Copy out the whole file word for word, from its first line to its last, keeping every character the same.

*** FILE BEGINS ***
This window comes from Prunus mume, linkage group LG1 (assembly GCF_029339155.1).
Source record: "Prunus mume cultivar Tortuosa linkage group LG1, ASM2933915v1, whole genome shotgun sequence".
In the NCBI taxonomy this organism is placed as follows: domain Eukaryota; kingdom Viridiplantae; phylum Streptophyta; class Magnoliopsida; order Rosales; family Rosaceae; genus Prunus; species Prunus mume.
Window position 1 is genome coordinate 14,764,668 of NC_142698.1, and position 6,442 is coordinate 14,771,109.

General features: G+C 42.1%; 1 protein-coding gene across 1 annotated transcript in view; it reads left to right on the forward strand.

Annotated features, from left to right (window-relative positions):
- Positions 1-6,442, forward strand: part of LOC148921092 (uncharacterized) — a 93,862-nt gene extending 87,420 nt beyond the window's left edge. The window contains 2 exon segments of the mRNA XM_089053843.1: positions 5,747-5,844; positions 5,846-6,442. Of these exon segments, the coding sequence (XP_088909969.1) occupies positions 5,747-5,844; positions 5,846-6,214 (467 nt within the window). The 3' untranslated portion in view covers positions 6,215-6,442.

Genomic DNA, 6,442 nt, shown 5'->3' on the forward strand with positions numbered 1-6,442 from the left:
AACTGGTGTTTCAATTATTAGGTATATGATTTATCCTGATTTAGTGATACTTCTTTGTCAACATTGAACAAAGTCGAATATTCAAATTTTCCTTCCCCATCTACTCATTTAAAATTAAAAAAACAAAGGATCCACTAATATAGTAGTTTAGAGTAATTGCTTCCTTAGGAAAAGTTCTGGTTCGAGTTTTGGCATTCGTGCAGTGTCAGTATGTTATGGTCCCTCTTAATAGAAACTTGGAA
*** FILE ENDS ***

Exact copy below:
This window comes from Prunus mume, linkage group LG1 (assembly GCF_029339155.1).
Source record: "Prunus mume cultivar Tortuosa linkage group LG1, ASM2933915v1, whole genome shotgun sequence".
In the NCBI taxonomy this organism is placed as follows: domain Eukaryota; kingdom Viridiplantae; phylum Streptophyta; class Magnoliopsida; order Rosales; family Rosaceae; genus Prunus; species Prunus mume.
Window position 1 is genome coordinate 14,764,668 of NC_142698.1, and position 6,442 is coordinate 14,771,109.

General features: G+C 42.1%; 1 protein-coding gene across 1 annotated transcript in view; it reads left to right on the forward strand.

Annotated features, from left to right (window-relative positions):
- Positions 1-6,442, forward strand: part of LOC148921092 (uncharacterized) — a 93,862-nt gene extending 87,420 nt beyond the window's left edge. The window contains 2 exon segments of the mRNA XM_089053843.1: positions 5,747-5,844; positions 5,846-6,442. Of these exon segments, the coding sequence (XP_088909969.1) occupies positions 5,747-5,844; positions 5,846-6,214 (467 nt within the window). The 3' untranslated portion in view covers positions 6,215-6,442.

Genomic DNA, 6,442 nt, shown 5'->3' on the forward strand with positions numbered 1-6,442 from the left:
AACTGGTGTTTCAATTATTAGGTATATGATTTATCCTGATTTAGTGATACTTCTTTGTCAACATTGAACAAAGTCGAATATTCAAATTTTCCTTCCCCATCTACTCATTTAAAATTAAAAAAACAAAGGATCCACTAATATAGTAGTTTAGAGTAATTGCTTCCTTAGGAAAAGTTCTGGTTCGAGTTTTGGCATTCGTGCAGTGTCAGTATGTTATGGTCCCTCTTAATAGAAACTTGGAA